FROM ECSTASY TO INEVITABILITY
The Bakersfield Clambake From 1965 to the 1988 Finish
In my 45 years of drag racing spectatorhood, no one race matched the Bakersfield event when it comes to highs and lows. For younger fans, it almost sounds like bull when the older fans like me and Dave Wallace and other SoCal veteranos bench race about the Famoso fling. The race when it was good was indeed THAT good, but not every one of them.
No greater time period reinforces that point better than the 1964 race (see previous Bakersfield column) and the 1965 and 1966 events, and how they contrasted with the 1967 event. Volumes have been written about the ’65 and ’66 races and I was extremely fortunate to have attended both and seen both races in their entirety. When I consider time, place, and condition, the ’65 and ’66 races, along with the ’64 event, were…well, I’ve never been to better races. Every major Top Fuel car in the country was at Bakersfield in those years and if you were Connie Kalitta, Don Garlits, and Mike Sorokin, you could say without fear of contradiction, “I won the biggest fuel race in the world.”
Since volumes have been written on this trio, I won’t go into too much detail. Picking up where I left off from the last installment, the ’65 event marked the Revenge of Don Garlits. What a performance. The year prior the fabled Floridian just missed when Kalitta knocked him out in the final round. A year before that Tom “Not Yet the Mongoose” McEwen cashed him out. The biggest star in the class (and one of the major reasons the races was created) and the biggest fuel trophy in the sport was not in his den…yet.
As most know, Garlits utterly dominated the show. He won the Saturday 64-car show icing out one of the genuine killer cars on the West Coast, Ed Pink’s “Old Master” with Mike Snively wheeling. By winning the Saturday show, he got to sit out Sunday’s 32-car show, which would feature Snively again, and this time, against Garlits teammate and an excellent shoe in his own right, Marvin Schwartz in the Garlits Chassis Spl.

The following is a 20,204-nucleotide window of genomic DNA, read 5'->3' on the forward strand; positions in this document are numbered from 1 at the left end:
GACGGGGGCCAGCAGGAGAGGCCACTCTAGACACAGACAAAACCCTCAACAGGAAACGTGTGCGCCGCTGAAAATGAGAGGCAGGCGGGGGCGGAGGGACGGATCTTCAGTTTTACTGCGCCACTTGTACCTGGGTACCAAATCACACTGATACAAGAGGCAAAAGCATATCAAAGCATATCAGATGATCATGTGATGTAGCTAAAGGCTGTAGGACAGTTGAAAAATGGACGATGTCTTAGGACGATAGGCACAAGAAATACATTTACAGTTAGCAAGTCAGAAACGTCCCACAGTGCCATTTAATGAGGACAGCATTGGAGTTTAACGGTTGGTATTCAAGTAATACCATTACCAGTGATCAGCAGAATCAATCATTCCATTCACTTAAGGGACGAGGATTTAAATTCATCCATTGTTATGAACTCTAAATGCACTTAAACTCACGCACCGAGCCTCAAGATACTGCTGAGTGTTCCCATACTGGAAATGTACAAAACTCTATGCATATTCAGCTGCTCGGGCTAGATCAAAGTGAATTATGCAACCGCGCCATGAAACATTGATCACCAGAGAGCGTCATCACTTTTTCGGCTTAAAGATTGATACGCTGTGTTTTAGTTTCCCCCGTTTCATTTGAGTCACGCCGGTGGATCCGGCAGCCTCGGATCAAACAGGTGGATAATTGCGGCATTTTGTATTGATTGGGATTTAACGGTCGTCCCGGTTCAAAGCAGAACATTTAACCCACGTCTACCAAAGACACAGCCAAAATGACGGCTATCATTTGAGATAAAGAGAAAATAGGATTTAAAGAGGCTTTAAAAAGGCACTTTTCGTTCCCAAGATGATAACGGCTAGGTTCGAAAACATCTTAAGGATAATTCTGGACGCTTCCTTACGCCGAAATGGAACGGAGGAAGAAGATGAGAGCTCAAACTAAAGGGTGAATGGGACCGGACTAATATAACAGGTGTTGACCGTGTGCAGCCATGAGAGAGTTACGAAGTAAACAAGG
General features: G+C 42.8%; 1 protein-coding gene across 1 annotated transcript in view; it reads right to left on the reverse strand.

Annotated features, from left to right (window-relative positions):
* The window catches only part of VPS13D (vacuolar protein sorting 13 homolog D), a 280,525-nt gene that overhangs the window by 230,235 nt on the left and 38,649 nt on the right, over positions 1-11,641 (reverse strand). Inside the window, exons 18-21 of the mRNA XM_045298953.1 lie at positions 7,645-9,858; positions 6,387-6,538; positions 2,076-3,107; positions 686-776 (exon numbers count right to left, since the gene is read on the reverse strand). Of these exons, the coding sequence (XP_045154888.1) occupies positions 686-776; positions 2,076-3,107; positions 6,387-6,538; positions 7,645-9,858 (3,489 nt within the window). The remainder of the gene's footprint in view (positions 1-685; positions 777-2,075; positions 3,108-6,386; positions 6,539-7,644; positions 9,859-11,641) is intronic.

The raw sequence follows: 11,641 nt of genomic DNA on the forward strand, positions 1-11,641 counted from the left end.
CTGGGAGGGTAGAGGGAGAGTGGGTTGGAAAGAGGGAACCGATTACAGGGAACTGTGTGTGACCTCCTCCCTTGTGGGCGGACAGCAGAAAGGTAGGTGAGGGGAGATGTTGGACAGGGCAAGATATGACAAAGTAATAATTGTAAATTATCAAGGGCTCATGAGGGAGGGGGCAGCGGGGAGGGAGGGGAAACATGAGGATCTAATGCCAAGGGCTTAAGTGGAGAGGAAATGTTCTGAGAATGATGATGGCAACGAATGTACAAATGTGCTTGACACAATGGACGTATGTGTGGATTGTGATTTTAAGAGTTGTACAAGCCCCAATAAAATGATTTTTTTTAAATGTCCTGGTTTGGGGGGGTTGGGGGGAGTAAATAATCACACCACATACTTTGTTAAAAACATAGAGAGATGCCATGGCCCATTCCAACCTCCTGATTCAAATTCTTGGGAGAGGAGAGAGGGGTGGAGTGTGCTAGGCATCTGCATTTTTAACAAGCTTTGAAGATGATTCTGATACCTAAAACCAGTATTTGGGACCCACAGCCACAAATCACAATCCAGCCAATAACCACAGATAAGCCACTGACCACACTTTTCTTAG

Wanting an all-team final, Garlits replaced Schwartz behind the wheel and raced Snively and beat him convincingly. In the all-Team Garlits final, “King Rat” did away with his pal and completed the sweep. Interestingly enough, the Bakersfield promoters repeated what they had done a year prior and created a 16-car (actually just 14 filled the staging lanes) consolation Top Fuel show for the non-qualifiers for Sunday and Team Garlits damn near won that.
Wouldn’t you know Bakersfield’s James Warren prevented that when he whipped Connie Swingle in Garlits’ third dragster.
The ’66 event was one almost all race fans recall -- the “Year of the Surfers.” The ultimate low buckers made more power and drove better than the biggest names in the sport and won in record-breaking fashion. Sorokin beat ’66 NHRA Winternationals Top Fuel runner-up Jim Dunn aboard his and Al Yates’ “Green Mountain Boys” to win Saturday’s 64 car show and this allowed him to sit out and eventually race Sunday 32-car winner Warren, whom he beat.
For this viewer, the ’66 Bakersfield show was likely the zenith of the entire event series. What could the promoters possibly come up with that would top that? The answer ultimately was a bit blurry and historically unsteady, but it’s safe to say the race did not maintain that pace. In general the Bakersfield event, as great as it had been, couldn’t keep up with the act of those years, and, like most things, fell off significantly and went out of existence.
In 1967, for the first time, the March Meet honchos were going to give the emerging and extremely popular new Funny Car class three days of weight eliminations. There would be an Unlimited bracket for the blown fuel coupes and 2,000 and 2,400 and heavier brackets for the fuel injected cars. Not only that but the radio ads trumpeted these “outsiders” at the same level as the class that made the show famous, Top Fuel. Just off of that, I can recall a number of my drag race chums saying that they might pass on the trek north from L.A. if the “floppers” would get even billing with the “Kings of the Spot.”